Computer Legend & Gaming Pioneer, Commodores Jack Tramiel Dies at 83

As the owner and primary writer of www.commodore.ca, (a site that receives approximately 1500 UNIQUE visitors per day), I can tell you that this is a VERY sad day.   Computer business pioneer and visionary Jack Tramiel died on Sunday April 8th 2012.

Commodores Jack Tramiel Smiling
Commodores Jack Tramiel Smiling

In case you did not know we run www.JackTramiel.com and had offered to give the domain to Jack several times in the past but he was not interested in it.

Below are some quotes about his passing:

“Jack Tramiel was an immense influence in the consumer electronics and computing industries. A name once uttered in the same vein as Steve Jobs is today, his journey from concentration camp survivor to captain of industry is the stuff of legends,” says Martin Goldberg, a writer working on a book about the Atari brand, speaking with Forbes.”His legacy are the generations upon generations of computer scientists, engineers, and gamers who had their first exposure to high technology because of his affordable computers – ‘for the masses and not the classes’,” he said.
http://www.theregister.co.uk/2012/04/09 … dore_dies/

Famous for saying that computers should be built “for masses, not the classes,” Tramiel played an important role in the early days of personal computing and video gaming, as his company introduced a line of powerful but affordable home computers, including the popular Commodore 64. The latter became the best-selling home computer of all time, with an estimated 20 to 30 million units sold, though Tramiel wasn’t one to brag. In fact, he was most content when not in the spotlight.In an interview with CNET in 2007, Tramiel said, “I’m quite happy if people do not know me.” However, it’s hard not to know a man whose contributions and life story are so unforgettable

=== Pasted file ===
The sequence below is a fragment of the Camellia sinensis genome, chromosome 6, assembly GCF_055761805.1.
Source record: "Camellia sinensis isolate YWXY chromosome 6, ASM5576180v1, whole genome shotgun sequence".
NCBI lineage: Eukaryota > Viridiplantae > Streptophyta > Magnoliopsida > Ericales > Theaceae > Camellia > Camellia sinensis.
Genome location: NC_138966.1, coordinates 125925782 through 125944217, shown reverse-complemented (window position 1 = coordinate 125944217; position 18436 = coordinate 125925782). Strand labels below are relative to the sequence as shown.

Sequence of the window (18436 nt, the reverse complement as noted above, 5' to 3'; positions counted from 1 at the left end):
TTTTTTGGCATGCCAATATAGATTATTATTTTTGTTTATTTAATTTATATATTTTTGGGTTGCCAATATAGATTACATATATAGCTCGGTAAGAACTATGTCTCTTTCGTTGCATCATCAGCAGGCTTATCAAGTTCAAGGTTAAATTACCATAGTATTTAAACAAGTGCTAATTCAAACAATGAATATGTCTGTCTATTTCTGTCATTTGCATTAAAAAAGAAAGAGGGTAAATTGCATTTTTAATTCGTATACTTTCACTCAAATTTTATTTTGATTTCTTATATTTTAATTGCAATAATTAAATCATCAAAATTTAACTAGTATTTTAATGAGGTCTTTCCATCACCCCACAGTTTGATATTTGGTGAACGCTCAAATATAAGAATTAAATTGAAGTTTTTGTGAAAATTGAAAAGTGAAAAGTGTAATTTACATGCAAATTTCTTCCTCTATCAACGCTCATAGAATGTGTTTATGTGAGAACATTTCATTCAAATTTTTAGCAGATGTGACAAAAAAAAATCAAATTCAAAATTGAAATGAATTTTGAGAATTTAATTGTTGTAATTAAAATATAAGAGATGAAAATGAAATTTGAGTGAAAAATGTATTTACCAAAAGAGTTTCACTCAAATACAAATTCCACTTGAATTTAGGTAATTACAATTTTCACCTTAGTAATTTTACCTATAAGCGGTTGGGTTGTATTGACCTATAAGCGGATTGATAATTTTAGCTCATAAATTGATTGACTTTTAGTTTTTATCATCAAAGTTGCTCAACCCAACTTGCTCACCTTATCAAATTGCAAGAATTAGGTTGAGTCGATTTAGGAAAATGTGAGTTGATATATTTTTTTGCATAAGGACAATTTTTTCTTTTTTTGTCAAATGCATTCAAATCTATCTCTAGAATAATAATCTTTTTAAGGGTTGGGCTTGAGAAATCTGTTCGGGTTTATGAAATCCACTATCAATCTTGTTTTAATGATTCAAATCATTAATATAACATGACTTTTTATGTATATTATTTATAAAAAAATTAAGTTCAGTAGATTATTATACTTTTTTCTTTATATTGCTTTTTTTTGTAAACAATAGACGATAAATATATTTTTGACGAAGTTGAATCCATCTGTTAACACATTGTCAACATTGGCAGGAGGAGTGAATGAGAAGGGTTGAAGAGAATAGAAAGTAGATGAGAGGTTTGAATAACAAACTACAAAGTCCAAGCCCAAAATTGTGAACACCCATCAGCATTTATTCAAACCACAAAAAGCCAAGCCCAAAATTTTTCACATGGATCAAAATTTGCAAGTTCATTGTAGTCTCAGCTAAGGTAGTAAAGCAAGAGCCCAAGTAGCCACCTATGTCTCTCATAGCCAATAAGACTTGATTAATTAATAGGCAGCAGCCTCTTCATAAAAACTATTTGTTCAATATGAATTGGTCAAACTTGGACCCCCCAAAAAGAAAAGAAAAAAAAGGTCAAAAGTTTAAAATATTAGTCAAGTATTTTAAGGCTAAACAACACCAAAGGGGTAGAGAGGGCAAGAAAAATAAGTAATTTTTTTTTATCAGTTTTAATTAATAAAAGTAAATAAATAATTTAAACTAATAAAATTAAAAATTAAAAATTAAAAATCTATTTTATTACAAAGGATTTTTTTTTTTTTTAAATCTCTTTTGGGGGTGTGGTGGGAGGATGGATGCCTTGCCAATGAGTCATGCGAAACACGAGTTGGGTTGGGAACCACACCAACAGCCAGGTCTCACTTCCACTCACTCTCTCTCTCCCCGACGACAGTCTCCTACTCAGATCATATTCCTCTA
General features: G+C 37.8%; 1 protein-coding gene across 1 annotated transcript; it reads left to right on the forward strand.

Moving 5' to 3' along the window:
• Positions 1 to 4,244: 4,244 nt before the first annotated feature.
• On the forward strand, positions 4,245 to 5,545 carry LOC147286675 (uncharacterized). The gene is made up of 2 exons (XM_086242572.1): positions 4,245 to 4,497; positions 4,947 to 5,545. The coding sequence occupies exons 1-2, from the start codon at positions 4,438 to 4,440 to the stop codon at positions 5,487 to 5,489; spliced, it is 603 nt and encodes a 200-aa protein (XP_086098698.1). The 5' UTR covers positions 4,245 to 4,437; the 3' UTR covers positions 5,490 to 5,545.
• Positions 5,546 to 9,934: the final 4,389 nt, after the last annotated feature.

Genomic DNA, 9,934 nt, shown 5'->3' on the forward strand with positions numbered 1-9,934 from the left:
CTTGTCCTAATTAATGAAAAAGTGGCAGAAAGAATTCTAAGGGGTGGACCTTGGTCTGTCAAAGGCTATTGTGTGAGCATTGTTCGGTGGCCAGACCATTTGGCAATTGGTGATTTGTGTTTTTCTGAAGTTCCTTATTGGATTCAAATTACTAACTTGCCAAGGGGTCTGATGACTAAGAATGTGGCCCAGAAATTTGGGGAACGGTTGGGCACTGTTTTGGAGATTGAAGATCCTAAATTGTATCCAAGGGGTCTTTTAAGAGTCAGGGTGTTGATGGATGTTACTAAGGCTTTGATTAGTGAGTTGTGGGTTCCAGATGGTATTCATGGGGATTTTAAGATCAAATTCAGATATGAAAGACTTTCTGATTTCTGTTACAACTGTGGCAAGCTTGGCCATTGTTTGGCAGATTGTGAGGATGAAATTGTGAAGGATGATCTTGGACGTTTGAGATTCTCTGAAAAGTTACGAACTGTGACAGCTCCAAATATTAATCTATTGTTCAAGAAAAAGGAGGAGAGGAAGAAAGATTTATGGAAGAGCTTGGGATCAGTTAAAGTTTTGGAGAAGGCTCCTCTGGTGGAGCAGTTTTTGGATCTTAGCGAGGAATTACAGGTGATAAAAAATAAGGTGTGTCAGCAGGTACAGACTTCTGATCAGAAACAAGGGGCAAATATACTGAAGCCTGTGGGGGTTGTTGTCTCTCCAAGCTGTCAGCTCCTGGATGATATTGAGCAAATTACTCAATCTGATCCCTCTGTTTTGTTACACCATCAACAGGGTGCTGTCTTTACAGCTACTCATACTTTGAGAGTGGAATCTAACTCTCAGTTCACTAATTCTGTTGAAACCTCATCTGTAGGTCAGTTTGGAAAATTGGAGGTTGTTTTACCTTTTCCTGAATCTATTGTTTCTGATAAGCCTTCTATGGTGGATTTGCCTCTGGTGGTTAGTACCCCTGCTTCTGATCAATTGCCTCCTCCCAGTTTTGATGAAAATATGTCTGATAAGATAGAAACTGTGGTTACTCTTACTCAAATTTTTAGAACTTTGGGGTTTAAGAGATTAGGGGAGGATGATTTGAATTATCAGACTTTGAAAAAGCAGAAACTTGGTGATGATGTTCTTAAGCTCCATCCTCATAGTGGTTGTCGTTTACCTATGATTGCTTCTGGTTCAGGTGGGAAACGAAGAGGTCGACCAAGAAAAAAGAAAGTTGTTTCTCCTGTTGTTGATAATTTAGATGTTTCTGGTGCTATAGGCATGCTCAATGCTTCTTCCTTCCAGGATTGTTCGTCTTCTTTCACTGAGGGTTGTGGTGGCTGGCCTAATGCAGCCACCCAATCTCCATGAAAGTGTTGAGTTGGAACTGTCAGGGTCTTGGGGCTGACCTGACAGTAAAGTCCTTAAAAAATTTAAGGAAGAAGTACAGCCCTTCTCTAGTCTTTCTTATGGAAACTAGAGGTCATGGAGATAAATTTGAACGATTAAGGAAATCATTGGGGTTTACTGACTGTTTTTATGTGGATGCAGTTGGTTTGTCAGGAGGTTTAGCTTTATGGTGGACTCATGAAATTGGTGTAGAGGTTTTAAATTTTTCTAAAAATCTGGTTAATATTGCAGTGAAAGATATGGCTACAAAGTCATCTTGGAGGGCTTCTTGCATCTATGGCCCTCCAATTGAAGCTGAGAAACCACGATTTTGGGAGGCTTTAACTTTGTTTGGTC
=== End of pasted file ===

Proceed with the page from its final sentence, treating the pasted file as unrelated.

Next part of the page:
http://news.cnet.com/8301-10797_3-57411 … feed&subj=

I used to have a Saturday afternoon club for kids and we had all the lastest computers for them to use…Mr. Tramiel came to my classes once and sat in with the kids – he was really impressed and sent me a dozen new computers afterwards. He was a really nice man and I am glad to see he not only lived a good long time but that when he passed away it was with his family at his side. My respects to his family and many friends.http://news.cnet.com/8301-10797_3-57411 … feed&subj=
Good bye, Jack. Thank you for the amazing wonders of my childhood, and for the fantastic career I now have.
http://news.cnet.com/8301-10797_3-57411 … feed&subj=

 The truly amazing life story of Jack Tramiel is available www.commodore.ca/history/people/jack_tramiel/jack_tramiel.htm and you can discuss Jack at the bottom of this post, or in our Forum under THIS thread.

 

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